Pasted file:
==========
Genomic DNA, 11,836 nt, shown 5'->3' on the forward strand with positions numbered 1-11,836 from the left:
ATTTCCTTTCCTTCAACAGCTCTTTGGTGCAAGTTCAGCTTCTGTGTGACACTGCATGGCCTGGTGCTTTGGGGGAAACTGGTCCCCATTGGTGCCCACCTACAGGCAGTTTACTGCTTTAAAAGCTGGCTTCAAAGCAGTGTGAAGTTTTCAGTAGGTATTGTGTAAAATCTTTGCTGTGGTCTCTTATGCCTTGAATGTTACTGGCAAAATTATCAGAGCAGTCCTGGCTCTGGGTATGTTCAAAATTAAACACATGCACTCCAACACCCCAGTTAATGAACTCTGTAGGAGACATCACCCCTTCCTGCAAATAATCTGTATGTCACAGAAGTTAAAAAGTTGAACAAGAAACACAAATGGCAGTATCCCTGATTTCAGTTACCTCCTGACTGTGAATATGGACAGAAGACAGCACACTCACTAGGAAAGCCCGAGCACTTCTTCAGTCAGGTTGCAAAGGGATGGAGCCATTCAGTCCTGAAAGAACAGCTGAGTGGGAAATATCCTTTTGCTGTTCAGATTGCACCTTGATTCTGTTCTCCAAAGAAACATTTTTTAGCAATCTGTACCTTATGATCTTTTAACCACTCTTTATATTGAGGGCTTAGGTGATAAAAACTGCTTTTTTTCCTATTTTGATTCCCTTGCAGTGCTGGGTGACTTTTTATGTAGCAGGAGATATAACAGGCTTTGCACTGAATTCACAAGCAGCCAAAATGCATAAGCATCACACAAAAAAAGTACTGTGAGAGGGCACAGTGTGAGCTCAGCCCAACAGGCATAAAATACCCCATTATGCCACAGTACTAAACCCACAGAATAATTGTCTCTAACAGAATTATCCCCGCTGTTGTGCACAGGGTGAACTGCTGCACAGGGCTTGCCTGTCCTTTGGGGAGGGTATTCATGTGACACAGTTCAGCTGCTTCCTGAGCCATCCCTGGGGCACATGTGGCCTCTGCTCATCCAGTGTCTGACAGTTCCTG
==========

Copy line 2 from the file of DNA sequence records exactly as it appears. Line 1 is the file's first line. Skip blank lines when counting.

ATTTCCTTTCCTTCAACAGCTCTTTGGTGCAAGTTCAGCTTCTGTGTGACACTGCATGGCCTGGTGCTTTGGGGGAAACTGGTCCCCATTGGTGCCCACCTACAGGCAGTTTACTGCTTTAAAAGCTGGCTTCAAAGCAGTGTGAAGTTTTCAGTAGGTATTGTGTAAAATCTTTGCTGTGGTCTCTTATGCCTTGAATGTTACTGGCAAAATTATCAGAGCAGTCCTGGCTCTGGGTATGTTCAAAATTAAACACATGCACTCCAACACCCCAGTTAATGAACTCTGTAGGAGACATCACCCCTTCCTGCAAATAATCTGTATGTCACAGAAGTTAAAAAGTTGAACAAGAAACACAAATGGCAGTATCCCTGATTTCAGTTACCTCCTGACTGTGAATATGGACAGAAGACAGCACACTCACTAGGAAAGCCCGAGCACTTCTTCAGTCAGGTTGCAAAGGGATGGAGCCATTCAGTCCTGAAAGAACAGCTGAGTGGGAAATATCCTTTTGCTGTTCAGATTGCACCTTGATTCTGTTCTCCAAAGAAACATTTTTTAGCAATCTGTACCTTATGATCTTTTAACCACTCTTTATATTGAGGGCTTAGGTGATAAAAACTGCTTTTTTTCCTATTTTGATTCCCTTGCAGTGCTGGGTGACTTTTTATGTAGCAGGAGATATAACAGGCTTTGCACTGAATTCACAAGCAGCCAAAATGCATAAGCATCACACAAAAAAAGTACTGTGAGAGGGCACAGTGTGAGCTCAGCCCAACAGGCATAAAATACCCCATTATGCCACAGTACTAAACCCACAGAATAATTGTCTCTAACAGAATTATCCCCGCTGTTGTGCACAGGGTGAACTGCTGCACAGGGCTTGCCTGTCCTTTGGGGAGGGTATTCATGTGACACAGTTCAGCTGCTTCCTGAGCCATCCCTGGGGCACATGTGGCCTCTGCTCATCCAGTGTCTGACAGTTCCTG